• GRACE;
  • time-variable gravity;
  • groundwater;
  • soil moisture;
  • water storage;
  • water budget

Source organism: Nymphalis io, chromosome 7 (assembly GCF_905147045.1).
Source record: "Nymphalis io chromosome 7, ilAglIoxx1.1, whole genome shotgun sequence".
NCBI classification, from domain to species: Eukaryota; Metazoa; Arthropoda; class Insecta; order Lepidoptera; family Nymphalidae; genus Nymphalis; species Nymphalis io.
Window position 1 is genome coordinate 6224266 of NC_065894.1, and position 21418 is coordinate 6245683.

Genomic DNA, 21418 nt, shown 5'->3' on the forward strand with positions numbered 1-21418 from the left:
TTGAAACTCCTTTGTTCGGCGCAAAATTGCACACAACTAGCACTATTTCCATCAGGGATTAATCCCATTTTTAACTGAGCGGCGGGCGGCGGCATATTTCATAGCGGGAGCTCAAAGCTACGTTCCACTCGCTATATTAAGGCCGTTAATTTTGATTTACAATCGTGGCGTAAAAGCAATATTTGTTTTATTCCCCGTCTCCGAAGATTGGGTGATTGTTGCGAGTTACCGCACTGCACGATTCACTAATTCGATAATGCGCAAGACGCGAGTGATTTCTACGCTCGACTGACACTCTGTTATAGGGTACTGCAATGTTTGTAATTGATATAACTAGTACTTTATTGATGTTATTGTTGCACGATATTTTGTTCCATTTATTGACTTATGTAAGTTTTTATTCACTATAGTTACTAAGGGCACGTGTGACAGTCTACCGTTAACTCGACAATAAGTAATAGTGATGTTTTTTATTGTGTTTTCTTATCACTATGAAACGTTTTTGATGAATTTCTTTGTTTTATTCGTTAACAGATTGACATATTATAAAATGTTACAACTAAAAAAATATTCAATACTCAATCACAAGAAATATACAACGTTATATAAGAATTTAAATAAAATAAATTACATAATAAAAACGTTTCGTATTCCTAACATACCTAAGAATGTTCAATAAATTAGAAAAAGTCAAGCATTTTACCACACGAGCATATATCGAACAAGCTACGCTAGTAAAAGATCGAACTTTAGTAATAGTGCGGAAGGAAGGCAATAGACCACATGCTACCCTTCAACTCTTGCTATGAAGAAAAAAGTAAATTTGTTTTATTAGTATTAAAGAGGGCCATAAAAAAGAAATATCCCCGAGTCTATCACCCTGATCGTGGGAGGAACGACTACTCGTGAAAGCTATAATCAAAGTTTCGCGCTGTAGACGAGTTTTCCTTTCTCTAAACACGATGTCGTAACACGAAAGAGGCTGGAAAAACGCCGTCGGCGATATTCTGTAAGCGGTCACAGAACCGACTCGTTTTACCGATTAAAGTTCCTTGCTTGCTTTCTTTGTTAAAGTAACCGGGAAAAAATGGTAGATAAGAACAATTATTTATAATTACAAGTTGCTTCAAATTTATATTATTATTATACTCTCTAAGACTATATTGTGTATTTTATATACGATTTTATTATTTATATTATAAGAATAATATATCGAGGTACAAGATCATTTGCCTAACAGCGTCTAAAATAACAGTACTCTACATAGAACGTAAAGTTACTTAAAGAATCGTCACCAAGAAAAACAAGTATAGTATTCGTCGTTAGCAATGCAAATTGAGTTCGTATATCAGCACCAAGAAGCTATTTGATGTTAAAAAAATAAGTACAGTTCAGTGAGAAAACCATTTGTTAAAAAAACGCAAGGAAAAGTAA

[1] The satellite Gravity Recovery and Climate Experiment (GRACE) provides data describing monthly changes in the geoid, which are closely related to changes in vertically integrated terrestrial water storage. Unlike conventional point or gridded hydrologic measurements, such as those from rain gauges, stream gauges, rain radars, and radiometric satellite images, GRACE data are sets of Stokes coefficients in a truncated spherical harmonic expansion of the geoid. Swenson and Wahr [2002] describe techniques for constructing spatial averaging kernels, with which the average change in vertically integrated water storage within a given region can be extracted from a set of Stokes coefficients. This study extends that work by applying averaging kernels to a realistic synthetic GRACE gravity signal derived in part from a large-scale hydrologic model. By comparing the water storage estimates inferred from the synthetic GRACE data with the water storage estimates predicted by the same hydrologic model, we are able to assess the accuracy of the GRACE estimates and to compare the performance of different averaging kernels. We focus specifically on recovering monthly water storage variations within North American river basins. We conclude that GRACE will be capable of estimating monthly changes in water storage to accuracies of better than 1 cm of water thickness for regions having areas of 4.0 · 105 km2 or larger. Accuracies are better for larger regions. The water storage signal of the Mississippi river basin (area = 3.9 · 106 km2), for example, can be obtained to better than 5 mm. For regional- to global-scale water balance analyses, this result indicates that GRACE will provide a useful, direct measure of seasonal water storage for river-basin water balance analyses; such data are without precedent in hydrologic analysis.